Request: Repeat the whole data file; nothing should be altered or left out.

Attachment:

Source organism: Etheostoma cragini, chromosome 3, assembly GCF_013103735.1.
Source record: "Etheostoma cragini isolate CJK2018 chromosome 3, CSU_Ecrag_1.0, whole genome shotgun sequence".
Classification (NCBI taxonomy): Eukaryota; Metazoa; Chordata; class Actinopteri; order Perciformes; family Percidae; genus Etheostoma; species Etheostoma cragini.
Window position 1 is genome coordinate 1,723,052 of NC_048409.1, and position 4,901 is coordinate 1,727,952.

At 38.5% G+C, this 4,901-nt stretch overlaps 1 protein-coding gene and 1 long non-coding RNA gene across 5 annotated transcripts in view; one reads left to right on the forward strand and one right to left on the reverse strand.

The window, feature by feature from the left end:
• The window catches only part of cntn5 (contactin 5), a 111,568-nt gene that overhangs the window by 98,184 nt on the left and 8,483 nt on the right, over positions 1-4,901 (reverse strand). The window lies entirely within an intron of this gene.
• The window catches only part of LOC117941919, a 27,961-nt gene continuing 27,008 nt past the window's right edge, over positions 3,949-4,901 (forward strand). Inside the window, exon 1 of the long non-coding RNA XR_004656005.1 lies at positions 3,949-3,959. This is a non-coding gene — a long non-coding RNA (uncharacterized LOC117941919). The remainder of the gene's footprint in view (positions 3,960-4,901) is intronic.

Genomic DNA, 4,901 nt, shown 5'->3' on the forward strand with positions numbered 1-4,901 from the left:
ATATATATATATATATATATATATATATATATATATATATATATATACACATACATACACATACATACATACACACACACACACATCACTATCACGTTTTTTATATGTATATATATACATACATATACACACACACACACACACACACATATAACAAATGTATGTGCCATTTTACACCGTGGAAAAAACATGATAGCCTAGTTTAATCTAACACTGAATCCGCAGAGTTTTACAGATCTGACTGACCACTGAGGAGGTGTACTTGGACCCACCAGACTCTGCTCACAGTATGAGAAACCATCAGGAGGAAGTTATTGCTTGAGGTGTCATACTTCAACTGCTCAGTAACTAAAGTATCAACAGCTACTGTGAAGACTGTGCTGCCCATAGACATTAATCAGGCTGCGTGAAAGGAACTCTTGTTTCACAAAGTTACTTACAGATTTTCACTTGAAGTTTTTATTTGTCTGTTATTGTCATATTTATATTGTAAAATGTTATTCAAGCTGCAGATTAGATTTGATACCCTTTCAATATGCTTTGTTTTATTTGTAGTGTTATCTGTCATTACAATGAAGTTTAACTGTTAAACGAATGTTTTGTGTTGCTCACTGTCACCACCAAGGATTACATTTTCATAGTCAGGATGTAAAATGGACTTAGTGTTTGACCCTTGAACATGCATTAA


Source organism: Etheostoma cragini, chromosome 3, assembly GCF_013103735.1.
Source record: "Etheostoma cragini isolate CJK2018 chromosome 3, CSU_Ecrag_1.0, whole genome shotgun sequence".
Classification (NCBI taxonomy): Eukaryota; Metazoa; Chordata; class Actinopteri; order Perciformes; family Percidae; genus Etheostoma; species Etheostoma cragini.
Window position 1 is genome coordinate 1,723,052 of NC_048409.1, and position 4,901 is coordinate 1,727,952.

At 38.5% G+C, this 4,901-nt stretch overlaps 1 protein-coding gene and 1 long non-coding RNA gene across 5 annotated transcripts in view; one reads left to right on the forward strand and one right to left on the reverse strand.

The window, feature by feature from the left end:
• The window catches only part of cntn5 (contactin 5), a 111,568-nt gene that overhangs the window by 98,184 nt on the left and 8,483 nt on the right, over positions 1-4,901 (reverse strand). The window lies entirely within an intron of this gene.
• The window catches only part of LOC117941919, a 27,961-nt gene continuing 27,008 nt past the window's right edge, over positions 3,949-4,901 (forward strand). Inside the window, exon 1 of the long non-coding RNA XR_004656005.1 lies at positions 3,949-3,959. This is a non-coding gene — a long non-coding RNA (uncharacterized LOC117941919). The remainder of the gene's footprint in view (positions 3,960-4,901) is intronic.

Genomic DNA, 4,901 nt, shown 5'->3' on the forward strand with positions numbered 1-4,901 from the left:
ATATATATATATATATATATATATATATATATATATATATATATATACACATACATACACATACATACATACACACACACACACATCACTATCACGTTTTTTATATGTATATATATACATACATATACACACACACACACACACACACATATAACAAATGTATGTGCCATTTTACACCGTGGAAAAAACATGATAGCCTAGTTTAATCTAACACTGAATCCGCAGAGTTTTACAGATCTGACTGACCACTGAGGAGGTGTACTTGGACCCACCAGACTCTGCTCACAGTATGAGAAACCATCAGGAGGAAGTTATTGCTTGAGGTGTCATACTTCAACTGCTCAGTAACTAAAGTATCAACAGCTACTGTGAAGACTGTGCTGCCCATAGACATTAATCAGGCTGCGTGAAAGGAACTCTTGTTTCACAAAGTTACTTACAGATTTTCACTTGAAGTTTTTATTTGTCTGTTATTGTCATATTTATATTGTAAAATGTTATTCAAGCTGCAGATTAGATTTGATACCCTTTCAATATGCTTTGTTTTATTTGTAGTGTTATCTGTCATTACAATGAAGTTTAACTGTTAAACGAATGTTTTGTGTTGCTCACTGTCACCACCAAGGATTACATTTTCATAGTCAGGATGTAAAATGGACTTAGTGTTTGACCCTTGAACATGCATTAA